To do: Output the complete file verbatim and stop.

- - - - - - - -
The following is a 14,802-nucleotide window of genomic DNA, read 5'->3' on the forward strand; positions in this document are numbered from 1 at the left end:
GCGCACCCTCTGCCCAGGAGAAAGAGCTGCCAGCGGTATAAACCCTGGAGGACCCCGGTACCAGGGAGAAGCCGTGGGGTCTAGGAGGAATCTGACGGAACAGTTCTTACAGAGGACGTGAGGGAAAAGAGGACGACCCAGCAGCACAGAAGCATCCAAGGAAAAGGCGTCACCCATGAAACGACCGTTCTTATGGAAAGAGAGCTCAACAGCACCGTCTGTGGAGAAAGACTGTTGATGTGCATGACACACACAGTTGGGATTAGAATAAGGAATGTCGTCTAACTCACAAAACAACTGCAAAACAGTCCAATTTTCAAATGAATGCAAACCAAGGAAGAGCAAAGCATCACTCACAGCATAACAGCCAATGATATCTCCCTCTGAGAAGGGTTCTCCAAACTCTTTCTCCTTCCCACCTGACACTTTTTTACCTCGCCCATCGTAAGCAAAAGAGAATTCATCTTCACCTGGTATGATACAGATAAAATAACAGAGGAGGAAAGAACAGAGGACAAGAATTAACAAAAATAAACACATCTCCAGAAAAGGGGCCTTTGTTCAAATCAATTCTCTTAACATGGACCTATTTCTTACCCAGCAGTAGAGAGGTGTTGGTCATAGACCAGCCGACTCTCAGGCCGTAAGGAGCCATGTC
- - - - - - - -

The following is a 14,802-nucleotide window of genomic DNA, read 5'->3' on the forward strand; positions in this document are numbered from 1 at the left end:
GCGCACCCTCTGCCCAGGAGAAAGAGCTGCCAGCGGTATAAACCCTGGAGGACCCCGGTACCAGGGAGAAGCCGTGGGGTCTAGGAGGAATCTGACGGAACAGTTCTTACAGAGGACGTGAGGGAAAAGAGGACGACCCAGCAGCACAGAAGCATCCAAGGAAAAGGCGTCACCCATGAAACGACCGTTCTTATGGAAAGAGAGCTCAACAGCACCGTCTGTGGAGAAAGACTGTTGATGTGCATGACACACACAGTTGGGATTAGAATAAGGAATGTCGTCTAACTCACAAAACAACTGCAAAACAGTCCAATTTTCAAATGAATGCAAACCAAGGAAGAGCAAAGCATCACTCACAGCATAACAGCCAATGATATCTCCCTCTGAGAAGGGTTCTCCAAACTCTTTCTCCTTCCCACCTGACACTTTTTTACCTCGCCCATCGTAAGCAAAAGAGAATTCATCTTCACCTGGTATGATACAGATAAAATAACAGAGGAGGAAAGAACAGAGGACAAGAATTAACAAAAATAAACACATCTCCAGAAAAGGGGCCTTTGTTCAAATCAATTCTCTTAACATGGACCTATTTCTTACCCAGCAGTAGAGAGGTGTTGGTCATAGACCAGCCGACTCTCAGGCCGTAAGGAGCCATGTC